tl;dr There really isn't a sustainability argument for switching either way between them: there is only an argument for switching away from both. It's akin to asking whether we should switch from coal to gas: the answer is that that's not a meaningful question: we absolutely have to stop using both.
So although the question is in the same sort of rhetorical terrain as asking whether it's better to suffer a premature death by gun or knife, when the answer is obviously that it's better to not suffer a premature death, let's look at lifecycle analysis of their relative unsustainability.
On specific pollutants, on a well-to-wheel basis, per unit distance driven, diesel tends to be worse for particulates and NOx; petrol (gasoline) is worse for CO2 and hydrocarbons.
The system boundary for sustainability analysis
When looking at sustainability, one has to draw a system boundary somewhere, to set out what will be included in the study, and what will be excluded.
Where one draws a system boundary is a judgement call: if it goes beyond our galaxy or beyond a billion years, you're system boundary is too large. If, however, it does not include consumption of the product and its direct consequences, then your system boundary is too small.
For transport, we typically use a well-to-wheel basis. That's a generic description that applies even when the fuel doesn't come from a well (and even if the transport doesn't have wheels), and relates to the supply chain from initial extraction to the transport itself and the direct consequences, but not the indirect consequences such as changes in land use.
Is the question meaningful?
Neither petrol (gasoline) nor diesel are at all sustainable. Both score zero for sustainability. And there is little to choose between their unsustainability: the trade-offs being some increase in NOx and particulates, for some decrease in CO2 and hydrocarbons.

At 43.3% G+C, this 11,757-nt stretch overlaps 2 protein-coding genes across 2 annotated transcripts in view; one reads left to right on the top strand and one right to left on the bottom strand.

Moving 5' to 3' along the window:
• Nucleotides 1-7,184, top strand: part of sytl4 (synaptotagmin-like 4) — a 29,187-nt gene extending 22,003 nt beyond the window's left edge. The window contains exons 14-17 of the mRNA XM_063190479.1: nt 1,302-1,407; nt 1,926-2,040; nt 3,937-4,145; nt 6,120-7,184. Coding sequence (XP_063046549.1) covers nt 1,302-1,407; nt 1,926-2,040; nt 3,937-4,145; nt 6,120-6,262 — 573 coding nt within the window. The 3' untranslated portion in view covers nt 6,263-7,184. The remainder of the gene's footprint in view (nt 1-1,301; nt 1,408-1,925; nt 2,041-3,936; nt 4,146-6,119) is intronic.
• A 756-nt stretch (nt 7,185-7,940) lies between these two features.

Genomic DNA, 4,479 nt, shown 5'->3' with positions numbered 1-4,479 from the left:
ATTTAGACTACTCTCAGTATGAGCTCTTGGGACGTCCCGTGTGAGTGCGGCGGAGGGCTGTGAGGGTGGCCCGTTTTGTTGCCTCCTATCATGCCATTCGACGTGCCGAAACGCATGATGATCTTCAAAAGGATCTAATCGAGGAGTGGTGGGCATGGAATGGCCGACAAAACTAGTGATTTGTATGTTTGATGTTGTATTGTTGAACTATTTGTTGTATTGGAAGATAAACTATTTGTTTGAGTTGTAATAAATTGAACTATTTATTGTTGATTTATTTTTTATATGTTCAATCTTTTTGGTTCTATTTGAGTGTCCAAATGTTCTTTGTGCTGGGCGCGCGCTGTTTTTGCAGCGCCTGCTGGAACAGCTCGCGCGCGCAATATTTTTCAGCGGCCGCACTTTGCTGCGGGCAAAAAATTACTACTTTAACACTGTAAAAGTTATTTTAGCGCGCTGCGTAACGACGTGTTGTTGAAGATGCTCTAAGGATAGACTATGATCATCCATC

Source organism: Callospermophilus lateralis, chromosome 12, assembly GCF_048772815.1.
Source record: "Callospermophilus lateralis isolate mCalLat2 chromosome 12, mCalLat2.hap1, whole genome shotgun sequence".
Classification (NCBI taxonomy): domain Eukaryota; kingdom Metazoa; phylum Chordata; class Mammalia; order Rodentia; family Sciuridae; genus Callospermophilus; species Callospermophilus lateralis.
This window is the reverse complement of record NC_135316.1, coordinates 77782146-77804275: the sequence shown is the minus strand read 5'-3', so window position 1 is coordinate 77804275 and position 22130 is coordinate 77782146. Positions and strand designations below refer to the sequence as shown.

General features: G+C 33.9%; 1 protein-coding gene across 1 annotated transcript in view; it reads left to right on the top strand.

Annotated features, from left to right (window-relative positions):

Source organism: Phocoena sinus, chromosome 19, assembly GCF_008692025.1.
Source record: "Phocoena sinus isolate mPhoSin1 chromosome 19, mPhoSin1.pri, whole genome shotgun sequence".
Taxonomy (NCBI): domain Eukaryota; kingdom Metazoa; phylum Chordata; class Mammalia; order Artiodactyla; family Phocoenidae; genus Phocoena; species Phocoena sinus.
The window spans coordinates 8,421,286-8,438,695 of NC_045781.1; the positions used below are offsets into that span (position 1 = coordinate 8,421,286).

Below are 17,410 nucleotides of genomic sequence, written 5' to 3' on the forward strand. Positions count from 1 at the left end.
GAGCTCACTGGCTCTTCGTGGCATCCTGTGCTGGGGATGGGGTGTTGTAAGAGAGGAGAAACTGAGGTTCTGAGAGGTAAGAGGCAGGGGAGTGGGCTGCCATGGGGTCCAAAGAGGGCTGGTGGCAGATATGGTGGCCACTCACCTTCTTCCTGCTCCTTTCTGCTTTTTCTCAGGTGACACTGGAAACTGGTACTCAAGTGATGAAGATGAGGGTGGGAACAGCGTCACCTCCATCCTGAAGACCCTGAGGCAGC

Both release carbon dioxide (and other pollutants) during combustion; and that is leading us to catastrophic climate change.
Both come from crude oil, which is a finite, depletable resource.
The extraction of crude oil itself is environmentally destructive.
All this means that the refining of each is environmentally unsustainable too: the production of each is unsustainable, along the entire supply chain.
So the question, as posed, is not meaningful: it does not make any sense to ask about the sustainability of just the refining part of petrol (gasoline) or diesel.
And given that the entire supply chain for each is unsustainable, it does not make any sense to talk about the relative sustainability of one part of that supply chain: sustainability by its very nature is an issue that concerns the whole system, not just one component.
But which is worse?
According to the Life Cycle Assessment of
Vehicle Fuels and Technologies (2006, London Borough of Camden), diesel CO2 emissions are 16% lower than petrol on a life cycle basis (p36). However, particulate and NOx emissions from diesel are significantly worse (p37), with petrol NOx being only 60% of diesel NOx. Petrol has worse hydrocarbon emissions (p38). Those are on a unit-distance basis. Conversely, the unit-energy basis is used in the UK DTI report from 2003, Life Cycle Assessment of Vehicle Fuels and Technologies, which gives total GHG emissions of 87gCO2e/MJ for ultra low sulphur diesel, and 81gCO2e/MJ for unleaded petrol (gasoline) (Table II).
In summary: there's really not much too choose between them. They're both completely unsustainable, in only slightly different ways.